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Serena, Venus, Richard, Barbara and Me

Here is my Serena ( and Venus) story. Many years ago, literally decades ago, a friend asked me to buy four tickets for a new tennis tournament that was going to be somewhere up in the Del Ray area at a new condominium development. I really cannot remember any of the details except that because this was a brand new event, tickets were cheap and I could have my pick of location. I do not know for sure, but I could have been among the first five or ten season ticket holders, literally on the ground floor.


I chose four seats in the first row right behind where the players sit on the changeover. As the tournament grew bigger, becoming the Lipton and moving to Key Biscayne, I kept my same tickets. The tournament became really big and is now, I believe, called the Miami Open and is at Hard Rock.


The original tickets I got almost for nothing have become really valuable. Arguably, there were no better seats in the whole stadium until the tournament moved to its present location where my seats would have cost some six figure amount per year.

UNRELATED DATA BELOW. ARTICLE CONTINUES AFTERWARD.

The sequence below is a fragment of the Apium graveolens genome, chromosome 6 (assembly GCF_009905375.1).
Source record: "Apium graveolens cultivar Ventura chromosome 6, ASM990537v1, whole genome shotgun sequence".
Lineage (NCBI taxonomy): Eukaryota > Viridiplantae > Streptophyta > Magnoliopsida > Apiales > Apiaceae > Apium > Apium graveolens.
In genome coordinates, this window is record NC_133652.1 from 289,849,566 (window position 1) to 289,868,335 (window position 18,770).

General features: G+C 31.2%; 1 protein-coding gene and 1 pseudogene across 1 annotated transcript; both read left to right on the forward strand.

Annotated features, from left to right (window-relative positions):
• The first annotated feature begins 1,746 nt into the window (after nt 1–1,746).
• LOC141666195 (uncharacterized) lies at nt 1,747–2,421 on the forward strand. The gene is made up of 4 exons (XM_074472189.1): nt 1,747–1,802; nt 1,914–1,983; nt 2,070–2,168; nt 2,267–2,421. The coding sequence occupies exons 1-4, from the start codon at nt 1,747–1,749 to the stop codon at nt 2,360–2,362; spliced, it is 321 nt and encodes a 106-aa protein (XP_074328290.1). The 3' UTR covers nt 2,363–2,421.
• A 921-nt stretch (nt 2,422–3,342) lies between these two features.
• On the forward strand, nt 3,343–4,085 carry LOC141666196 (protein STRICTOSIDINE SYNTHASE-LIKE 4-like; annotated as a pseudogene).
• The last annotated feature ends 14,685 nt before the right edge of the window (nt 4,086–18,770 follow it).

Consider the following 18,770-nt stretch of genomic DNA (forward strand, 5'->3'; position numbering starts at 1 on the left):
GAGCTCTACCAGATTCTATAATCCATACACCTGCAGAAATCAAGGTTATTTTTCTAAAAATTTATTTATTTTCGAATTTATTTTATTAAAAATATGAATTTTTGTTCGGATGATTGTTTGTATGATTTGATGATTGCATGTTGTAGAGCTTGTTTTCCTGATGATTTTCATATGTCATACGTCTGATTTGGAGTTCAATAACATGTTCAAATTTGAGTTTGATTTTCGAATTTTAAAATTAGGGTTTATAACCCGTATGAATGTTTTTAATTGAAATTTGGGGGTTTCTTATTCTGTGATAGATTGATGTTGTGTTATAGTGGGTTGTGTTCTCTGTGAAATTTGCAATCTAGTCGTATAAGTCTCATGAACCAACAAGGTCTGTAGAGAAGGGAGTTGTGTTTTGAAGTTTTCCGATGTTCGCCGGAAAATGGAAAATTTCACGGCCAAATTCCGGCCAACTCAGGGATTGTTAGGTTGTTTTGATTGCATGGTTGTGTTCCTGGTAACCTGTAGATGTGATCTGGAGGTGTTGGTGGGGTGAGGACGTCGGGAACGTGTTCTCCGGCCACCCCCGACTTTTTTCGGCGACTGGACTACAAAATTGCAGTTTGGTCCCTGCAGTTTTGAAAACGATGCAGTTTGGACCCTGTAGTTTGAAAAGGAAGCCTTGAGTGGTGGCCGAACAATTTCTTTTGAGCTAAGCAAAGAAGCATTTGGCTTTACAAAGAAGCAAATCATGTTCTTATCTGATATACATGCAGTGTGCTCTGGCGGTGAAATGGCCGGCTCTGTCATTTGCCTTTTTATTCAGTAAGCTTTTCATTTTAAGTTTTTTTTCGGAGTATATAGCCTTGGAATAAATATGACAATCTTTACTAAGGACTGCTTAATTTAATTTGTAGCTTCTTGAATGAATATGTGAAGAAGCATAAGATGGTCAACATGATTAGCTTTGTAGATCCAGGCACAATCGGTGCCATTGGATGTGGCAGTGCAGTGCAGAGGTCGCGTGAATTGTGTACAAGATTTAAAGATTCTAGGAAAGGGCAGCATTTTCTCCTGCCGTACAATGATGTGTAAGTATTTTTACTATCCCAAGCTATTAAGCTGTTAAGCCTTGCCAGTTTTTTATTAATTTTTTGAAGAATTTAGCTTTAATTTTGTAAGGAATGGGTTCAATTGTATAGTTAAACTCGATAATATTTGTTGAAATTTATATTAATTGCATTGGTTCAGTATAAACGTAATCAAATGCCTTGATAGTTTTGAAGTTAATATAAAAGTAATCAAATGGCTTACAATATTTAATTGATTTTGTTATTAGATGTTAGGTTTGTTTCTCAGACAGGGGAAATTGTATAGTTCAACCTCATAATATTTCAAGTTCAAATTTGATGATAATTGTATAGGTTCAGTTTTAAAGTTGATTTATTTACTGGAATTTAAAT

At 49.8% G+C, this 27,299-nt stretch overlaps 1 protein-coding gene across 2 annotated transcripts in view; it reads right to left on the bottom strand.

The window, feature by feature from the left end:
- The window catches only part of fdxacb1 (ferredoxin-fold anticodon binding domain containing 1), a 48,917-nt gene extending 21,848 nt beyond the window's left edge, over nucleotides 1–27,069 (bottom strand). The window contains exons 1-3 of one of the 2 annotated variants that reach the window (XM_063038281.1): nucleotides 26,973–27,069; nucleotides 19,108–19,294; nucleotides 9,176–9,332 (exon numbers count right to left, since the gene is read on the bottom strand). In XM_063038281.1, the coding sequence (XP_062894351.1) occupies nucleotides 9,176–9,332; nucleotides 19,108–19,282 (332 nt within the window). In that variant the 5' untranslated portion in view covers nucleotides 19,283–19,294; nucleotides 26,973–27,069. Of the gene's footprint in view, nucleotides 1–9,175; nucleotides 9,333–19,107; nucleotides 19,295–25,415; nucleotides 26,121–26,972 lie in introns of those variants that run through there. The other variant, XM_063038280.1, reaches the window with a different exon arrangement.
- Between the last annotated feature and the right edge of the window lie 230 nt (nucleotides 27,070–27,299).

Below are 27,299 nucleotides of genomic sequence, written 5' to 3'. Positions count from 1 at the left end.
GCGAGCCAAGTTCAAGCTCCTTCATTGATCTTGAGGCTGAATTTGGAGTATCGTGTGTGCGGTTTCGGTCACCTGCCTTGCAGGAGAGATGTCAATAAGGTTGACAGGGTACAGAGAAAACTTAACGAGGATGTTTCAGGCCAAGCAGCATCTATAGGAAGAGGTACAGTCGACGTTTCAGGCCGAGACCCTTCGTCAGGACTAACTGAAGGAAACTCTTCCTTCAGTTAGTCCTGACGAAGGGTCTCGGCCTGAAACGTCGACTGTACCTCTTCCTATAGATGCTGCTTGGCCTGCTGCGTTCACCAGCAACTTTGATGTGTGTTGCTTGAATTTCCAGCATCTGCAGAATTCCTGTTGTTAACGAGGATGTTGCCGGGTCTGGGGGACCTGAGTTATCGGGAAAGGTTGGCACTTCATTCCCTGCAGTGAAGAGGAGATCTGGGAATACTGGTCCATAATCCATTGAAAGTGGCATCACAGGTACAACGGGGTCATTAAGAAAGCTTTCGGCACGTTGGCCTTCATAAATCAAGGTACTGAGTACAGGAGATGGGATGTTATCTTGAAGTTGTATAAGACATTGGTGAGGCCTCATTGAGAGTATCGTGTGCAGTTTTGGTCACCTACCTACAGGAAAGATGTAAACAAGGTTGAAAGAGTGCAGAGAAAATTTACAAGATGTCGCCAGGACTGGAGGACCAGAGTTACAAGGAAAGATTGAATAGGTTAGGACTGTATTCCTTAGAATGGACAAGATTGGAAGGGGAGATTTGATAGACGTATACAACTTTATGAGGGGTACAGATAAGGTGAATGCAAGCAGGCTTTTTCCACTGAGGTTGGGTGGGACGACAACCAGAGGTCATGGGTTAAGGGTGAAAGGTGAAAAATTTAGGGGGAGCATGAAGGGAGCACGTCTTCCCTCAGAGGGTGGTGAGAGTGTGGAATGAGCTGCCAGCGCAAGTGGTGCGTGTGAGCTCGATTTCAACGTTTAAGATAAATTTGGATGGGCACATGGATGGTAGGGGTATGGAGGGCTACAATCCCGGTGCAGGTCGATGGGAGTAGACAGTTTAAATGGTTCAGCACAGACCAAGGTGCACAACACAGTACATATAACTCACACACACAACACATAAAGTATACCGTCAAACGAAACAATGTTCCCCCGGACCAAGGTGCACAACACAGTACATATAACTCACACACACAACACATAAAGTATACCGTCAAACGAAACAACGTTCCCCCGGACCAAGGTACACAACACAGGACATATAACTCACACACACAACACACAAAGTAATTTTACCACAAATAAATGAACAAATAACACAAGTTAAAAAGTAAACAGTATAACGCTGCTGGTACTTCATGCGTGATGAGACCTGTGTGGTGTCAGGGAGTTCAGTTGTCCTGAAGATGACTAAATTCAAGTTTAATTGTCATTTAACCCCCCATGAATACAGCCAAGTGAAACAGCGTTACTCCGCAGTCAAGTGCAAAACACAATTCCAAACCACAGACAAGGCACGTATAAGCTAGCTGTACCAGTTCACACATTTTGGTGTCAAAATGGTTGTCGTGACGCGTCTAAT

Before that, with my seats right behind the players, we could talk to them and hear everything they said. Often a player’s coach would ask if they could sit in our box. One of those coaches was Richard Williams, the Father and coach for Serena and Venus.

We spent a lot of time talking to him and listening to him talk to his daughters at changeovers, which was not exactly cricket. However, they had a way of communicating and got away with it.


The Father told us, without reservation or hesitation, that we should not doubt his girls would become the best in the world. He groomed them from a very early age, never rushing their progress. He did not want any young wonders who would burnout in a few years. Williams knew, without doubt, that his game plan for his daughters would result in their being world champions for a long, long time.

While they were playing, Williams would critique every little thing. It was fascinating watching and listening to him. And, of course, he was very nice to us because were were letting him sit in our box.

So the end of Serena’s career on Friday night was also a kind of passage for Barbara-and me. We saw the Williams sisters play many, many times, and at every major except the Australian, where we have never been.



The end of my Serena story.

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